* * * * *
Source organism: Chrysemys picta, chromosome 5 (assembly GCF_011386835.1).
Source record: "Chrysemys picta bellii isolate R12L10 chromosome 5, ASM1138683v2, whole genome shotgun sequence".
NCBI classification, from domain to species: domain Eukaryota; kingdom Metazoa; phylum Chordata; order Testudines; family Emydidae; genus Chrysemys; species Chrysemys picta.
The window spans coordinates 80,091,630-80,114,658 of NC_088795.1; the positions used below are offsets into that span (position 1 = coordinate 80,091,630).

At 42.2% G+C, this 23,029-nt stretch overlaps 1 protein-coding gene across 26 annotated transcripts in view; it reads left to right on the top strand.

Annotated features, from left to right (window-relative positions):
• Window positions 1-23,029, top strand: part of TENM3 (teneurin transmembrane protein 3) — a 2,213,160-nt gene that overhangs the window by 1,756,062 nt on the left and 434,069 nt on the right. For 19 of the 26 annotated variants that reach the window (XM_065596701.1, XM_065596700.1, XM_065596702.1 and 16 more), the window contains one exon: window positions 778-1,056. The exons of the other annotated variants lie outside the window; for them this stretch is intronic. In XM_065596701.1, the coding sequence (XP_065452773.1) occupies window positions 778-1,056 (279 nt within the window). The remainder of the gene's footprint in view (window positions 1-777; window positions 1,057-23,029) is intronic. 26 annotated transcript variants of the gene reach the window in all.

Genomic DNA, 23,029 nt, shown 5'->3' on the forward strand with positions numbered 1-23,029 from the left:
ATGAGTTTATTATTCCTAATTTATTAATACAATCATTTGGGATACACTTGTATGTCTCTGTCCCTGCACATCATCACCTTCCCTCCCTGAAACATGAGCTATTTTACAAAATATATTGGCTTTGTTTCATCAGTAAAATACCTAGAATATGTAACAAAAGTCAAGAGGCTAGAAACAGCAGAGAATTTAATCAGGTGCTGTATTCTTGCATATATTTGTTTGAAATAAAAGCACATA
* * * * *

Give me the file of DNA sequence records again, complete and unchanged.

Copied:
Source organism: Chrysemys picta, chromosome 5 (assembly GCF_011386835.1).
Source record: "Chrysemys picta bellii isolate R12L10 chromosome 5, ASM1138683v2, whole genome shotgun sequence".
NCBI classification, from domain to species: domain Eukaryota; kingdom Metazoa; phylum Chordata; order Testudines; family Emydidae; genus Chrysemys; species Chrysemys picta.
The window spans coordinates 80,091,630-80,114,658 of NC_088795.1; the positions used below are offsets into that span (position 1 = coordinate 80,091,630).

At 42.2% G+C, this 23,029-nt stretch overlaps 1 protein-coding gene across 26 annotated transcripts in view; it reads left to right on the top strand.

Annotated features, from left to right (window-relative positions):
• Window positions 1-23,029, top strand: part of TENM3 (teneurin transmembrane protein 3) — a 2,213,160-nt gene that overhangs the window by 1,756,062 nt on the left and 434,069 nt on the right. For 19 of the 26 annotated variants that reach the window (XM_065596701.1, XM_065596700.1, XM_065596702.1 and 16 more), the window contains one exon: window positions 778-1,056. The exons of the other annotated variants lie outside the window; for them this stretch is intronic. In XM_065596701.1, the coding sequence (XP_065452773.1) occupies window positions 778-1,056 (279 nt within the window). The remainder of the gene's footprint in view (window positions 1-777; window positions 1,057-23,029) is intronic. 26 annotated transcript variants of the gene reach the window in all.

Genomic DNA, 23,029 nt, shown 5'->3' on the forward strand with positions numbered 1-23,029 from the left:
ATGAGTTTATTATTCCTAATTTATTAATACAATCATTTGGGATACACTTGTATGTCTCTGTCCCTGCACATCATCACCTTCCCTCCCTGAAACATGAGCTATTTTACAAAATATATTGGCTTTGTTTCATCAGTAAAATACCTAGAATATGTAACAAAAGTCAAGAGGCTAGAAACAGCAGAGAATTTAATCAGGTGCTGTATTCTTGCATATATTTGTTTGAAATAAAAGCACATA